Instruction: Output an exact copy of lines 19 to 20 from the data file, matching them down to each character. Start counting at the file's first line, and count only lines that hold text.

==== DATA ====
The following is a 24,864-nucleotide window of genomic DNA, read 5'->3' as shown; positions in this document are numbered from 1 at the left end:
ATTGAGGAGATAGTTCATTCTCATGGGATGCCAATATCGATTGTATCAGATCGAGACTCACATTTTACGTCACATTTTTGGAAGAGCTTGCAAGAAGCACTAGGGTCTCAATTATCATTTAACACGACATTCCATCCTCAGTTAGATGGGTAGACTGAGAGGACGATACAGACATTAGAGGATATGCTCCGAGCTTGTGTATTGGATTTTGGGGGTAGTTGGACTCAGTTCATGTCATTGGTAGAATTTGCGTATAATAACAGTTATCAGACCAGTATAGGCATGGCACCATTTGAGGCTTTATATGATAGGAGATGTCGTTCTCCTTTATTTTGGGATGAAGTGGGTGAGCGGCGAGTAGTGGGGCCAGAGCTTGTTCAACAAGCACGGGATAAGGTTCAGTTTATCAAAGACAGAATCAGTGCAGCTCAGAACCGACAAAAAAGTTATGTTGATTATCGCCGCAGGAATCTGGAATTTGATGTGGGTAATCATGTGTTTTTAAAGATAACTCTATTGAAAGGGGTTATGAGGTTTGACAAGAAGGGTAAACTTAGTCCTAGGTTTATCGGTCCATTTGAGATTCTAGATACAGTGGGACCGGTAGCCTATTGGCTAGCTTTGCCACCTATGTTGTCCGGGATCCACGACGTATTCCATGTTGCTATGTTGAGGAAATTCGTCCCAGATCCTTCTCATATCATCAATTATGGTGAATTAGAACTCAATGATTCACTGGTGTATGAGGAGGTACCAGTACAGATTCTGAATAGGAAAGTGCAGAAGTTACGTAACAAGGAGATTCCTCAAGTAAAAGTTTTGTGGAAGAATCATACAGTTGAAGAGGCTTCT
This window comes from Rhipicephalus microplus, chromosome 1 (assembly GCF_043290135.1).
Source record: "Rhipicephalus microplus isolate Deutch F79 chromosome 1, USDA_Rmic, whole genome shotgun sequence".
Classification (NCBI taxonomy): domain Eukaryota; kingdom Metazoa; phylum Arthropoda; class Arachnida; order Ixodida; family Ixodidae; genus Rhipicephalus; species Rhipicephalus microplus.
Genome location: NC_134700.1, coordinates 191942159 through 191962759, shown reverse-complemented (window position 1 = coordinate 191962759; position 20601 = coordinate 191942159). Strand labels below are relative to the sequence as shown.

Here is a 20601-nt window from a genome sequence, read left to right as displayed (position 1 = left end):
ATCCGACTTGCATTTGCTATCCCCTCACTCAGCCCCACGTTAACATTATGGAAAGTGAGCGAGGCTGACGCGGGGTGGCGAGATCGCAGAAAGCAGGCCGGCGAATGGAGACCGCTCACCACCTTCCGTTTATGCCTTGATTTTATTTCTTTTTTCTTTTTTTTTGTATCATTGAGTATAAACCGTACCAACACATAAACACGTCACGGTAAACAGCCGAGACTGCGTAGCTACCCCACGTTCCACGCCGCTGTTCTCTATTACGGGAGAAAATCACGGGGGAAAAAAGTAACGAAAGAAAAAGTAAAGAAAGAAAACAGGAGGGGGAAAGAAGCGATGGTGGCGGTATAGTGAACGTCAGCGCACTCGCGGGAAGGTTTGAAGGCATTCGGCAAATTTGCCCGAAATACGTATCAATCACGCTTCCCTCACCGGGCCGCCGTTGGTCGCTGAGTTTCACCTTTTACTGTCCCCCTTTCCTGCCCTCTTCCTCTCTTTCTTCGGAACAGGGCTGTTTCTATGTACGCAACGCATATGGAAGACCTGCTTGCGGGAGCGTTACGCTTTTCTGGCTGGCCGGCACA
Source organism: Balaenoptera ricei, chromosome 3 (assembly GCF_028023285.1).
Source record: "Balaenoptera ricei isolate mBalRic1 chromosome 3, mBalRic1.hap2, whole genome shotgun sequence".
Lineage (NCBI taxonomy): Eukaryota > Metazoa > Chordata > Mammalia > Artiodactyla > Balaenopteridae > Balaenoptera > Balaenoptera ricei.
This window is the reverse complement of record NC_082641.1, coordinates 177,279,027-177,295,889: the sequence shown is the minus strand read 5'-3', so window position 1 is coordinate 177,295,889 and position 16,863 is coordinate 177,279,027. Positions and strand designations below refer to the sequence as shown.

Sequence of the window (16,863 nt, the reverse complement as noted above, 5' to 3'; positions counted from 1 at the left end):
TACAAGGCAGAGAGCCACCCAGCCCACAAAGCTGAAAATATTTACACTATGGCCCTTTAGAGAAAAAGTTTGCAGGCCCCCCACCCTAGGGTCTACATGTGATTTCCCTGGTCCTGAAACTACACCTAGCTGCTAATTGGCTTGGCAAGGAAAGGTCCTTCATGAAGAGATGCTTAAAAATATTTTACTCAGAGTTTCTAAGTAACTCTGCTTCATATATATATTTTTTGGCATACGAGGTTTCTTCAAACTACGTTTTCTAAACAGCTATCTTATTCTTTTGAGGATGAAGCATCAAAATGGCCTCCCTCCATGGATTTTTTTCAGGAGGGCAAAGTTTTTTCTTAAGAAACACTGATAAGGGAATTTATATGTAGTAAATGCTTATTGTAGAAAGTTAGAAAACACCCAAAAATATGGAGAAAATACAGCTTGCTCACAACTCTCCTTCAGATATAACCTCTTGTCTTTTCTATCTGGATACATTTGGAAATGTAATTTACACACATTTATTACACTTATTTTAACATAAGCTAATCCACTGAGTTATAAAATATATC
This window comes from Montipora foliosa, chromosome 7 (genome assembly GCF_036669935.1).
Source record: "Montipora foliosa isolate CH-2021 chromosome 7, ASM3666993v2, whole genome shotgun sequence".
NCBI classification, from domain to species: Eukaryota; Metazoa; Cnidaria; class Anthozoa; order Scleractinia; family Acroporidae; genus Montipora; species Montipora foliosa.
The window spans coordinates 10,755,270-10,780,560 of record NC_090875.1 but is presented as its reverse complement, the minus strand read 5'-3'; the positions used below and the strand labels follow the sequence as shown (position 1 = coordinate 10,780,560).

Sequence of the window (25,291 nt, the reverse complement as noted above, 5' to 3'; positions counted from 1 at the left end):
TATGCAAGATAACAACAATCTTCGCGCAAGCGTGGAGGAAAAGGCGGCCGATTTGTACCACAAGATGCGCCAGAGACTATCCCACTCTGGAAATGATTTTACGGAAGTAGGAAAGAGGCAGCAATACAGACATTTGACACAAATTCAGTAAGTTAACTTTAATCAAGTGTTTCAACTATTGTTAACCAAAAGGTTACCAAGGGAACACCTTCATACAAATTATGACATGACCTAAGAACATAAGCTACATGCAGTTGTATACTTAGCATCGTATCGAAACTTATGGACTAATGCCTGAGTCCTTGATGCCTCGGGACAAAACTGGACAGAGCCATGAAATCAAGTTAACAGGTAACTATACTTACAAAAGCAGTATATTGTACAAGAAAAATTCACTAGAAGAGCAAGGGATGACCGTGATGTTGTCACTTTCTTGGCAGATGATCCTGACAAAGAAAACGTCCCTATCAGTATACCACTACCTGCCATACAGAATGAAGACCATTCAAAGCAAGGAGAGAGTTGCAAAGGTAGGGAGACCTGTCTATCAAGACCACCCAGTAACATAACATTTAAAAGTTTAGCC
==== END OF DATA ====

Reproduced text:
Sequence of the window (25,291 nt, the reverse complement as noted above, 5' to 3'; positions counted from 1 at the left end):
TATGCAAGATAACAACAATCTTCGCGCAAGCGTGGAGGAAAAGGCGGCCGATTTGTACCACAAGATGCGCCAGAGACTATCCCACTCTGGAAATGATTTTACGGAAGTAGGAAAGAGGCAGCAATACAGACATTTGACACAAATTCAGTAAGTTAACTTTAATCAAGTGTTTCAACTATTGTTAACCAAAAGGTTACCAAGGGAACACCTTCATACAAATTATGACATGACCTAAGAACATAAGCTACATGCAGTTGTATACTTAGCATCGTATCGAAACTTATGGACTAATGCCTGAGTCCTTGATGCCTCGGGACAAAACTGGACAGAGCCATGAAATCAAGTTAACAGGTAACTATACTTACAAAAGCAGTATATTGTACAAGAAAAATTCACTAGAAGAGCAAGGGATGACCGTGATGTTGTCACTTTCTTGGCAGATGATCCTGACAAAGAAAACGTCCCTATCAGTATACCACTACCTGCCATACAGAATGAAGACCATTCAAAGCAAGGAGAGAGTTGCAAAGGTAGGGAGACCTGTCTATCAAGACCACCCAGTAACATAACATTTAAAAGTTTAGCC